Ilya Zakharevich on Thu, 21 Sep 2000 23:05:58 -0400

 PATCH: better documentation of the parser code

This updates the documentation of the parser codes.

Ilya

--- ../pari-my/doc/usersch4.tex	Mon Dec 13 14:41:01 1999
+++ ./doc/usersch4.tex	Thu Sep 21 22:57:08 2000
@@ -2079,7 +2078,7 @@ don't use the resulting \kbd{long}\cr
global variable \kbd{precdl} for the library)\cr

\noindent $\bullet$ Return type: \kbd{GEN} by default, otherwise the
-following can appear anywhere in the code string:
+following can appear at the start of the code string:
%
\+& \kbd{l} & return \kbd{long}\cr
\+& \kbd{v} & return \kbd{void}\cr
@@ -2104,7 +2103,7 @@ don't involve default values):
GEN name(GEN x, GEN y, long prec)   ----> "GGp"
void name(GEN x, GEN y, long prec)  ----> "vGGp"
void name(GEN x, long y, long prec) ----> "vGLp"
-long name(GEN x)                    ----> "Gl"
+long name(GEN x)                    ----> "lG"
@eprog

If you want more examples, GP gives you easy access to the parser codes
@@ -2140,9 +2139,11 @@ a \kbd{longjmp} statement. As well, inst
\fun{void}{fprintferr}{char *s}: write \kbd{s} to the GP error stream (this
function is in fact much more versatile, see \secref{se:dbg_output}).

-Declare all public functions in \kbd{paridecl.h} (you want the outside
-world to know about them). The other ones should be declared \kbd{static} in
+Declare all public functions in an appropriate header file, if you
+expect somebody will access them from C.  For example, if dynamic
+loading is not available, you may need to modify PARI to access these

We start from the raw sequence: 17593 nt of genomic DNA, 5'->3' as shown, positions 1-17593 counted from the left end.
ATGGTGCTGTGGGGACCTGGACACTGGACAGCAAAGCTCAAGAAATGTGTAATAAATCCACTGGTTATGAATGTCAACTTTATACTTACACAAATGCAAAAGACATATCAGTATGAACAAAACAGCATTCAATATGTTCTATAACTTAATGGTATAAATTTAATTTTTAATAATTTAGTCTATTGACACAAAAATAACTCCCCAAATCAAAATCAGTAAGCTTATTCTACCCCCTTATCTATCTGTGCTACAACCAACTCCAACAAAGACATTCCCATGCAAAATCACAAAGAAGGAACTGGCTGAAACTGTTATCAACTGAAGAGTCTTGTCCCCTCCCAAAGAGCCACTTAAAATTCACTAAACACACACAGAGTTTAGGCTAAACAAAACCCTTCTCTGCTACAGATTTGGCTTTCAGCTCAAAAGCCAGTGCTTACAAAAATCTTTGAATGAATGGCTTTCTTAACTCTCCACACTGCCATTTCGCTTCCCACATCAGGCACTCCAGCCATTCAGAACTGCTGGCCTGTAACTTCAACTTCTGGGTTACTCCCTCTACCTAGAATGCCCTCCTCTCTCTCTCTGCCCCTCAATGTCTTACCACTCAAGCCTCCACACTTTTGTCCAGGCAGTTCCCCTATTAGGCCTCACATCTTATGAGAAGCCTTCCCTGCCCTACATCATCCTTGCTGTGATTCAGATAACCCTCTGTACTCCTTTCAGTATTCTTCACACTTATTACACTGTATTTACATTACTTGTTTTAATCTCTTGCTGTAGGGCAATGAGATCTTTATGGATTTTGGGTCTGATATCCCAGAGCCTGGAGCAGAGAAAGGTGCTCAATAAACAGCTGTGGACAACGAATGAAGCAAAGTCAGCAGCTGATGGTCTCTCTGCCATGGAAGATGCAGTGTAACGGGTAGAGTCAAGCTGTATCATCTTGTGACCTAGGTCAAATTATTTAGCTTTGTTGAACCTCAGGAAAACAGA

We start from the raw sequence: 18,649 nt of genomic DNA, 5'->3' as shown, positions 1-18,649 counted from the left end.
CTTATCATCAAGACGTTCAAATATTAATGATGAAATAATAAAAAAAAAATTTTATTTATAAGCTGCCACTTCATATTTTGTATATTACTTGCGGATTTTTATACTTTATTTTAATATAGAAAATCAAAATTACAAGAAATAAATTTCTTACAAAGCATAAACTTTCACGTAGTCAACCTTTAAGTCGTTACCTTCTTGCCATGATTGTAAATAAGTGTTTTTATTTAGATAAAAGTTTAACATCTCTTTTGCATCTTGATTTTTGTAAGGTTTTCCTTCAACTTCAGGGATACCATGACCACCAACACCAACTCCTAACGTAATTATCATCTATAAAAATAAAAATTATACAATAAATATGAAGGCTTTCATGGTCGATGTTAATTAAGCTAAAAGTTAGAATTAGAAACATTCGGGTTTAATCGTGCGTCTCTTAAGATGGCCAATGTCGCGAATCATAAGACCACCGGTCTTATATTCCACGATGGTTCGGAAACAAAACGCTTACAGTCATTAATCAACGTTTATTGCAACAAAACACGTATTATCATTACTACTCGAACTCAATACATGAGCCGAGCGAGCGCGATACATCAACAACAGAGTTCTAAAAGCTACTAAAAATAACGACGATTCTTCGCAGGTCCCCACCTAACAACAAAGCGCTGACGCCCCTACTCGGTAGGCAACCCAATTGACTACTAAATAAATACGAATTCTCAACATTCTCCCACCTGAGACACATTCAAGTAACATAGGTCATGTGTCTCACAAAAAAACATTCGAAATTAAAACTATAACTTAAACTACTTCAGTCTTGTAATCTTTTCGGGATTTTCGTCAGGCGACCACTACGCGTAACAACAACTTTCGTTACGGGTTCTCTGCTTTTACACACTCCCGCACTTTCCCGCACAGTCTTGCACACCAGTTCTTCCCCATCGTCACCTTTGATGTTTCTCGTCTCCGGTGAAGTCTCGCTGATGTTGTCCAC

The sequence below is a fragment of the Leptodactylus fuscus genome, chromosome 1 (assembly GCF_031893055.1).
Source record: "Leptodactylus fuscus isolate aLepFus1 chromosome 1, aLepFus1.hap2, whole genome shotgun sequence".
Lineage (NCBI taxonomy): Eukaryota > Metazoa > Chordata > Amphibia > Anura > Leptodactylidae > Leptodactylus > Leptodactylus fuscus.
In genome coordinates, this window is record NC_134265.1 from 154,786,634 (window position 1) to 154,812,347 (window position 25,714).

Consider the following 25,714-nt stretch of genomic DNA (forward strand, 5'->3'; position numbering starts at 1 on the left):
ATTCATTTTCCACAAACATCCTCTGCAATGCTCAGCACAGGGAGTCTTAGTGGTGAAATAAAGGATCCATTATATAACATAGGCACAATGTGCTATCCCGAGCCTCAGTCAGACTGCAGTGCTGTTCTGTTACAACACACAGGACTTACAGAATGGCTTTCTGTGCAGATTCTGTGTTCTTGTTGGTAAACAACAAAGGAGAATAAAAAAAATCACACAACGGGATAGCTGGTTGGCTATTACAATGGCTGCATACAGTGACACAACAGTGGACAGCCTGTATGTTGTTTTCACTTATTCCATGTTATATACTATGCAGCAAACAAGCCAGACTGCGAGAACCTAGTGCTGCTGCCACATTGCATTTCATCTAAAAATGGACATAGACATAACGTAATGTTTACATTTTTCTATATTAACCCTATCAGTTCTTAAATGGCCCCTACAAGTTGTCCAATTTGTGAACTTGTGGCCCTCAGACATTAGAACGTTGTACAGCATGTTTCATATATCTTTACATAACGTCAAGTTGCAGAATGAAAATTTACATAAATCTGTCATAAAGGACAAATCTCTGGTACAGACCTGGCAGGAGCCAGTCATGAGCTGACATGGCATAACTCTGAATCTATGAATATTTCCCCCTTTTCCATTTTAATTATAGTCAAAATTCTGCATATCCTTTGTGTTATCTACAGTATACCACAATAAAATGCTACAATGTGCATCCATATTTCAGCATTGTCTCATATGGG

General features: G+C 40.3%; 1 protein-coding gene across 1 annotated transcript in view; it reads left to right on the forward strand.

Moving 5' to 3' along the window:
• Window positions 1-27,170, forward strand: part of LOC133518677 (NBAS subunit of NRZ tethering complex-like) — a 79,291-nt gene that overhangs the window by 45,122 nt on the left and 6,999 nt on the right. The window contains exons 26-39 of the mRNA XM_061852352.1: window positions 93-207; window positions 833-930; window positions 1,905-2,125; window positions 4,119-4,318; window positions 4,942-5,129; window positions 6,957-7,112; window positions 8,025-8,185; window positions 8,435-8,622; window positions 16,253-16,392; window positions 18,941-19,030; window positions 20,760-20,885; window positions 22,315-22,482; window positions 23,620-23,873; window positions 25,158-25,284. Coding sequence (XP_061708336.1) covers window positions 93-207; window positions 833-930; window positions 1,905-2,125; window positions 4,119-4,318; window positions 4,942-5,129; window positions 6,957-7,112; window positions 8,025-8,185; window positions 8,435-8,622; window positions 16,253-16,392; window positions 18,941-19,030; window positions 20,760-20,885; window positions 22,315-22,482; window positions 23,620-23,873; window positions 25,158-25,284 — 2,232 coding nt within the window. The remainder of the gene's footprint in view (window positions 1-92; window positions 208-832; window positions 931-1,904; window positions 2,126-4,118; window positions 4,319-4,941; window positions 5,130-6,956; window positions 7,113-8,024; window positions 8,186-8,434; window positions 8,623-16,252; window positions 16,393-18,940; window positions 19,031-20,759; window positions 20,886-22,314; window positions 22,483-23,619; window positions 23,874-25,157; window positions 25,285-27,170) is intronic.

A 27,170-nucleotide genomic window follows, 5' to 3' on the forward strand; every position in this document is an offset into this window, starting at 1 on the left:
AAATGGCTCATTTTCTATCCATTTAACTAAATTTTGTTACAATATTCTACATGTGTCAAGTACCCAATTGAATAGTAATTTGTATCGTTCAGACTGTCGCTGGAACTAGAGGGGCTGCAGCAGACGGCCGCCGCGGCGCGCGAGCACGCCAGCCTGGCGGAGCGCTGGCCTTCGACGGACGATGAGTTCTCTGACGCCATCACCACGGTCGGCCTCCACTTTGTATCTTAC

+functions, so put them in \kbd{paridecl.h}. The other functions should
+be declared \kbd{static} in your file.

Your function is now ready to be used in library mode after compilation and
creation of the library. If possible, compile it as a shared library (see
@@ -2165,12 +2166,13 @@ Now, assuming your Operating System is s
write a GP script like the following:

\bprog
-install(name, code, gpname, library)
+install(libname, code, gpname, library)
@eprog
part is not mandatory, but very useful if you want others to use your
-module.
+module.  \kbd{libname} is how the function is named in the library,
+usually the same name as one visible from C.

instance, see \secref{se:gprc}), and that's it, you can use the new
@@ -2199,9 +2201,12 @@ come before letters), in a line of the f
\kbd{secno} is the section number of Chapter~3 in which this function would
belong (type \kbd{?} in GP to see the list),

-\kbd{V} is a number between 0 and 99. Right now, there are only two
+\kbd{V} is a number between 0 and 99. Right now, for PARI there are only two
significant values: zero means that it's possible to call the function
without argument, and non-zero means it needs at least one argument.
+A binding of PARI to an external language (such as \kbd{Math::Pari}
+Perl module) may actually distinguish between different non-zero values.
+Better use 99 if you want a non-zero value which will not confuse anybody.

\kbd{code} is the parser code.